I first entered the Archibald Portrait Prize in 2008. I have put in an entry every year. I have been unsuccessful. BUT look at the wonderful people I have had the privilege of painting. All of them ( except for my self-portrait) more than amply fulfil the rules of the competition.
Which is more than MANY of the finalist paintings do.
The Peacekeeper: Geoff Hazel (2021)
Acrylics 60 x 90 cm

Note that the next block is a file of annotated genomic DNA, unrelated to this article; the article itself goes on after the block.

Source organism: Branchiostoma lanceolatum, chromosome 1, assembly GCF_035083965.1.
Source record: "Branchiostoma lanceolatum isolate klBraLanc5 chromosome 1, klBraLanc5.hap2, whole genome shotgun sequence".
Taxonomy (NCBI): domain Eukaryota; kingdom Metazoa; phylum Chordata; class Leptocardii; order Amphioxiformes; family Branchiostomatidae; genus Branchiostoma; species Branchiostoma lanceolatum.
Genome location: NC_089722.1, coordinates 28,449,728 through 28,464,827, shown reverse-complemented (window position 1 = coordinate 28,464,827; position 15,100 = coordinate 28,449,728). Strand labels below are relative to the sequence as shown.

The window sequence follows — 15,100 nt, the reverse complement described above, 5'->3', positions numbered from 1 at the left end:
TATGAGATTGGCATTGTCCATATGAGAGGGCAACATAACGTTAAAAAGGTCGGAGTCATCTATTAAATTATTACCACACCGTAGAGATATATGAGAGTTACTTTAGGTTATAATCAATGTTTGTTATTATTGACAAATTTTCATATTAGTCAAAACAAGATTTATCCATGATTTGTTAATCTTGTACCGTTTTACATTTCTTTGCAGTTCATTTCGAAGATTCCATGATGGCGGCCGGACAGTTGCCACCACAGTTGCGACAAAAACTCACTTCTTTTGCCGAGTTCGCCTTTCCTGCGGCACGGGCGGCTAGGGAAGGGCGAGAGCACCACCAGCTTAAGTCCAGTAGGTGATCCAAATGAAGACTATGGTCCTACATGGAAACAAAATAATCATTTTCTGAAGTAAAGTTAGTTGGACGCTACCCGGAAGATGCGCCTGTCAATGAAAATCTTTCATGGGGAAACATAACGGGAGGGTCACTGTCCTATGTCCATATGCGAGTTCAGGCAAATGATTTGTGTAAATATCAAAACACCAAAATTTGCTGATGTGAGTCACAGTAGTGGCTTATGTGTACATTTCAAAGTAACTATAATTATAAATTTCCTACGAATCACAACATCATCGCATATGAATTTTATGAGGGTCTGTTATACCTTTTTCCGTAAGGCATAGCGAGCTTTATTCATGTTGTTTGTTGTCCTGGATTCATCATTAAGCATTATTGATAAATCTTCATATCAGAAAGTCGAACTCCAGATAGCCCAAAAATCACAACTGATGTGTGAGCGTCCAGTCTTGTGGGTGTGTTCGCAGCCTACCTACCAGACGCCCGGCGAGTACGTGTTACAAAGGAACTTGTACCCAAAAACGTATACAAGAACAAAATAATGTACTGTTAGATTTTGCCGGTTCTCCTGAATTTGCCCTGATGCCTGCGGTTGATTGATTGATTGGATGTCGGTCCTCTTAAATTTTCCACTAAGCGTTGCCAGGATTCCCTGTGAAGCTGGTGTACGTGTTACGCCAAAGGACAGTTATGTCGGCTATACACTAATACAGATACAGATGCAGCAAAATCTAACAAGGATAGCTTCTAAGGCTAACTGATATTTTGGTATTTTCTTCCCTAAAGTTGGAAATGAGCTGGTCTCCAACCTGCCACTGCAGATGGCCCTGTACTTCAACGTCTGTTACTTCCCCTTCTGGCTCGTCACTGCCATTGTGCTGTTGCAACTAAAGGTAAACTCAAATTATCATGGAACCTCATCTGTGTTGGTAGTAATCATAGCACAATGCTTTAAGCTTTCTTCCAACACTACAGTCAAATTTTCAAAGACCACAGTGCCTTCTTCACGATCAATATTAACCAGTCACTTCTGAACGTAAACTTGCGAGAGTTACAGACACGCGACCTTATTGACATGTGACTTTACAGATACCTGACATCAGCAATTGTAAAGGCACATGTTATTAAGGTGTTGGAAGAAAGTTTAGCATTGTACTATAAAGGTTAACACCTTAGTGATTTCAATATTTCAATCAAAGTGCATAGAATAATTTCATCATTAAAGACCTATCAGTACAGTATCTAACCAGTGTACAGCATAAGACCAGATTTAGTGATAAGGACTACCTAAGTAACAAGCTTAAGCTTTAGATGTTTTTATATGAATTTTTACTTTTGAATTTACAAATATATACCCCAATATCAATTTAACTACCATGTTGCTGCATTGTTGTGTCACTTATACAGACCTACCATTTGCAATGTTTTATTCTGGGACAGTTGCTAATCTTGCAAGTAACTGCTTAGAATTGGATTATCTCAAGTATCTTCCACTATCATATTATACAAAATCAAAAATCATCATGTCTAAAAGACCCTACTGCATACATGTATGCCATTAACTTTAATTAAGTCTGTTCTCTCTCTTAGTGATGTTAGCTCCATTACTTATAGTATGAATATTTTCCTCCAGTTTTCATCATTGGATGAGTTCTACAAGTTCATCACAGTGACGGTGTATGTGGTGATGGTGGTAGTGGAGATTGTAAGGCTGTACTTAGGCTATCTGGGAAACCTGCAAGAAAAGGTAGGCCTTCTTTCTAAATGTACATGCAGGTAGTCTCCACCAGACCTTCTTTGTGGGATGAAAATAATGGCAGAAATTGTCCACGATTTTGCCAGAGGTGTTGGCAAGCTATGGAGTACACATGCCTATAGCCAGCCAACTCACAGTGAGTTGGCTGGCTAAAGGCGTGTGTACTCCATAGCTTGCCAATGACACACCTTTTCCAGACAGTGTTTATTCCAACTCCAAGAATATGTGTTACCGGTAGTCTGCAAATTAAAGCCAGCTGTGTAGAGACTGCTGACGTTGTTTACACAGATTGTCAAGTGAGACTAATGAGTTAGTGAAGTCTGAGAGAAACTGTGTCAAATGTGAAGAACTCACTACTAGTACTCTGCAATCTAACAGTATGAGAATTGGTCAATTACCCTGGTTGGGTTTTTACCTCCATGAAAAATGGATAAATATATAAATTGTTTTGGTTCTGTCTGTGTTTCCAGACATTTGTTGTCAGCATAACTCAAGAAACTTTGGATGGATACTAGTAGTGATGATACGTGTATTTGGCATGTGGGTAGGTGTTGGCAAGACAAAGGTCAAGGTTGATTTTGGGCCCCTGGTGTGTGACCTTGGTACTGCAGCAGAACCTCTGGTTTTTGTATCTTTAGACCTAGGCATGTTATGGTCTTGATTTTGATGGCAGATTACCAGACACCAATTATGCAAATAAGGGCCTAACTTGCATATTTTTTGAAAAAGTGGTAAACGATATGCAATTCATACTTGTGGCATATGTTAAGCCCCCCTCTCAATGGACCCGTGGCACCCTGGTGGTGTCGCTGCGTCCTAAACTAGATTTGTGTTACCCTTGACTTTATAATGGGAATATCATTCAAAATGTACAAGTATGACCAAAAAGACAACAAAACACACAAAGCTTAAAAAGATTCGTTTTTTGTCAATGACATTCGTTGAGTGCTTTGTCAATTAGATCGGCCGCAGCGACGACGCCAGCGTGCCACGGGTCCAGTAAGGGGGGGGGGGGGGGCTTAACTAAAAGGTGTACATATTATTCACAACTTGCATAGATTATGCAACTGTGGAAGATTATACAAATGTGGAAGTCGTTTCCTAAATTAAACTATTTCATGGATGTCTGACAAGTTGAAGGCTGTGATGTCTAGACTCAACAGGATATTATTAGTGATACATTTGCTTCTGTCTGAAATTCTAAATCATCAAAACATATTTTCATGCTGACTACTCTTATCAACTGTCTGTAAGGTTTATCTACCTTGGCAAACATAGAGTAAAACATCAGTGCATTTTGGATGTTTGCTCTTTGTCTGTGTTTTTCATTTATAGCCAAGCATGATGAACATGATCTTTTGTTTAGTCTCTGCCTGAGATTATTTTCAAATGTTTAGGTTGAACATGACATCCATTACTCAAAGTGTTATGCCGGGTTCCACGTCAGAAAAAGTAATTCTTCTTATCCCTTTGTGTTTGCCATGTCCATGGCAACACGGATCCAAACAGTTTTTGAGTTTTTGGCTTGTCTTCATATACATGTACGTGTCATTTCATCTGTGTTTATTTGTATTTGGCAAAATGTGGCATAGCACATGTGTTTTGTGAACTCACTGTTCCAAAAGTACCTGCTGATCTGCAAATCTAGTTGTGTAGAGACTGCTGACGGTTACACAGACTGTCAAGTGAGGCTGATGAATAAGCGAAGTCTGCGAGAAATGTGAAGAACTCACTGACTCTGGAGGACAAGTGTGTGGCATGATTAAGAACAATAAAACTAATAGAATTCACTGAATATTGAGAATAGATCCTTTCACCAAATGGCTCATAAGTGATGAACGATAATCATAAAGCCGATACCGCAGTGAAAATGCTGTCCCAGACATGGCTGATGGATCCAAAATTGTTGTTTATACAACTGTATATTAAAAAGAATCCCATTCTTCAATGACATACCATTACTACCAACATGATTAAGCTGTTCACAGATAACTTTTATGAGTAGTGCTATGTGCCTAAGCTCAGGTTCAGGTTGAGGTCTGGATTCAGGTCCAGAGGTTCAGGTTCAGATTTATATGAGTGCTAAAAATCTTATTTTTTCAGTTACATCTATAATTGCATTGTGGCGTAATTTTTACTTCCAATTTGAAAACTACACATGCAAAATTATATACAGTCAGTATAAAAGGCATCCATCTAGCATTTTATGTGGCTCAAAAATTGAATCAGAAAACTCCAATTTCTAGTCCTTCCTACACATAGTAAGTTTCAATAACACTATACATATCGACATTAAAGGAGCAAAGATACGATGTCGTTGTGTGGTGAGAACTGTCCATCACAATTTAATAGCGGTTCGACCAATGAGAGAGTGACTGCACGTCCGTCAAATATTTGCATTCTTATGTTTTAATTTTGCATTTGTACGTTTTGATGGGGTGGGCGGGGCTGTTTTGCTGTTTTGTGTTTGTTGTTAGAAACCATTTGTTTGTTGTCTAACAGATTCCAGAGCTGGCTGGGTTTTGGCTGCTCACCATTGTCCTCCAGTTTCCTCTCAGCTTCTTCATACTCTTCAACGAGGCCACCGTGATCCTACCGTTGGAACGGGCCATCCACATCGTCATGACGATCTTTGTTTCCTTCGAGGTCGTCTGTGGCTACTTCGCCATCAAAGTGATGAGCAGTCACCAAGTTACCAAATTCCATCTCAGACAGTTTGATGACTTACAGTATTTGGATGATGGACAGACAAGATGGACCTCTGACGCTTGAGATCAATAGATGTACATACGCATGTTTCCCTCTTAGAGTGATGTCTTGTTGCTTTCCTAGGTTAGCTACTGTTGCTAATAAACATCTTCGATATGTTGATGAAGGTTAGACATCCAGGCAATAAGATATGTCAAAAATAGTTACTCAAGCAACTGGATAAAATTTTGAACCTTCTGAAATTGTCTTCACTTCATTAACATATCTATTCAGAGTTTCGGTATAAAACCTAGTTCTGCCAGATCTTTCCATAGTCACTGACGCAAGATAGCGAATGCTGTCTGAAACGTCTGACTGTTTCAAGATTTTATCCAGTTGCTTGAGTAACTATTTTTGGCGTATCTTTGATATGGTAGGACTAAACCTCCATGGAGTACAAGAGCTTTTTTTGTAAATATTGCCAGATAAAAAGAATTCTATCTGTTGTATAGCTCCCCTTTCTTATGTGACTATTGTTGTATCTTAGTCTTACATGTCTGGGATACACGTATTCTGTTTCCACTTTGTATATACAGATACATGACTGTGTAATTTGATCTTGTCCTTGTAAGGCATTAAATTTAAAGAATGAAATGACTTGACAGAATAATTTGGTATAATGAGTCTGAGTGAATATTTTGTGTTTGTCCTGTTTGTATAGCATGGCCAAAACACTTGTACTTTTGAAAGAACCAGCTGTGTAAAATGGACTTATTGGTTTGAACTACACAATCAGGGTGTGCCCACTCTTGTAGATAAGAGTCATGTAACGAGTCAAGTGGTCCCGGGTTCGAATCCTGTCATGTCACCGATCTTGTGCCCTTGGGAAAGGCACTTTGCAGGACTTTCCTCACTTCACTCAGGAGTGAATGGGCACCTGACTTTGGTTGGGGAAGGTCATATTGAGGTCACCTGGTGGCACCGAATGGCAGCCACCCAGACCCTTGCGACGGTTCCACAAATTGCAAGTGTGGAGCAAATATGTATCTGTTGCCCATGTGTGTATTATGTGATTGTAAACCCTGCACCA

Geoff was commander of the Australian peacekeepers for the East Timor independence ballot. A Vietnam vet, then police officer, he has done 6 tours as a peacekeeper. I have painted Geoff as I know him: chatting over a cup of coffee to his liking, the book of his memoirs just visible on the table, his past as a rich tapestry behind him. THe Poet; Geoff Page (2020) Acrylics 75 x 100 cms I have tried to capture a particular aspect of Geoff’s personality; the one I most associate with him. It is not aloofness. It is more of a laid-back attitude and the ability to quietly watch what is going on around him without needing to be the centre of attention. His observations of peoples lives and interactions are reflected in his poetry. I have him seated at eye level, ready to converse or listen. Like his personal surroundings, I have kept my portrait uncluttered, almost simple and straight forward. Here To Make a Difference; Julie Tongs (2019) Acrylics 76 x 60 cms Julie Tongs Wirradjiri woman and CEO Winnunga Nimmityjah Aboriginal Health Services. An extraordinary woman, who has achieved amazing advances towards equality of rights for Aboriginal Peoples. The Elections Bloke: Malcolm Mackerras (2018) Acrylics 91 x 61 cm I have known and admired Malcolm for many years. He has been the go-to man for any question of electoral representation and political outcomes. I have painted him with a slightly bolshie attitude which is as I best know him, putting forward a challenge and waiting for the resultant hubbub to settle so he can explain his point. James Kilby, Esq (2017) Acrylics on canvas 91 x 61 cm. James or Jim currently my neighbour. Ex chalky, grazier and publican, he is extremely interested in local Canberra history. Carl Rafferty: The Opera Bloke (2016) Carl Rafferty provides a wonderful service. He collects young and upcoming opera singers and with some young classical musicians, he puts together performances called, Opera by Candlelight. Held at the Albert Hall the singers and musicians get the opportunity to perform in a good-sized auditorium to a live audience. It is a treat for those lucky enough to get to it. The Communicator: Elaine Harris (2015) Acrylics 100 X 74 cm Elaine Harris has worked as a broadcaster for several agencies including the ABC in Canberra and Tasmania. She is also an author. I have painted Elaine in her favourite spot, in her office in front of her keyboard, communicating with the world. Elaine is also blind. The Refugee Advocate; Marion Lé (2014) ‘I have painted Marion as I know her; vivacious, brightly coloured, plenty of jewellery, interested in everything. I have seated her at one end of the couch; there is always room for one more around Marian. Behind her are her clients barred from joining us by red tape. Gail Radford and Georgie (2013) acrylics 92 x 120cm This is a portrait of my friend Gail Radford (and her dog Georgie). it was done in a real hurry – in 1 week between a myriad of other activities. I have tried to convey the natural dignity of Gail. She is quite tiny in stature but has a huge personality. She is sitting on a flag of Australia and of the United Nations, to signify her work with the Australian Government and the UN. Her work is also reflected in the building blocks in front of her, the letters APS (Australian Public Service ) and EEO (Equal Employment Opportunity). Behind her is the symbol for Veterinarians – the centaur, carrying the staff with the single snake signifying healing and the letter V for Vets. Gail is a trained Vet and had a small animal practice for some time and her ongoing interest in animals is repeated with her dog Georgie seated in front of her. Also behind her is the symbol for Justice, the blindfolded woman holding up the Scales of justice with male and female symbols. The scales are weighted in favour of males. Behind Gail and around her are the colours of the Womens’ Movement, purple, green and white, flowing down as the cross of the women’s symbol rolling out in front of her. Gail was the original convenor of WEL ACT in 1972 and has maintained the fight for equality throughout her working and private life. Her work on behalf of women has shadowed her whole life and I have tried to reflect that commitment in the portrait. This beautiful painting was accidentally destroyed. So Much More To do: Dr Colin Groves, Professor of Bio-Anthropology ANU (2012) Acrylic 75 X 100 cm Dr Colin Groves is at the forefront of research into human and primate evolution. The results of his research have been responsible for changing the way we humans view our place in the world. He is currently a Professor of Bio-Anthropology at ANU. I have portrayed Colin as I see him; restless, unable to sit still, chasing the need for more knowledge, aware that there is limited time to do what needs to be done, ageing but still full of his wonderful energy. All around him is the paraphernalia of the teacher and the researcher. I have shown the personal sacrifice and discipline required by his research dedication by presenting Colin with his back to the window and the temptation of an outside world. Almost as though he is sequestered or cloistered – an interesting juxtaposition for an avowed Skeptic. The light from the outside streams over his shoulder to illuminate the products of his research, his latest book, and the causes, a conference on endangered primates. Over his other shoulder in the dark, just able to be glimpsed are some of our primate relatives. They are just there in the shadows – they could so easily be lost. Pussies Galore (self with Barry Fankhauser’s cats) (2011) Acrylics on stretched canvas 90 X 120 cm pussies galore detail pussies galore detail The Journalist: Ken Randall (2010) oils on canvas 92 x 120cm This is a portrait of Ken Randall, a Canberra based journalist. He has contributed to ensuring the balanced reporting of activities and actions in the political capital and Federal Parliament. He is best known for his involvement with the National Press Gallery and is often seen as the Chair of speakers appearing there. The Consummate Juggler: Dominic Mico Comunity Arts Activist (2009) oils on canvas Ann Wentworth (2008) oils on board 90 X 70 cm Ann Wentworth Feminist and women’s rights activist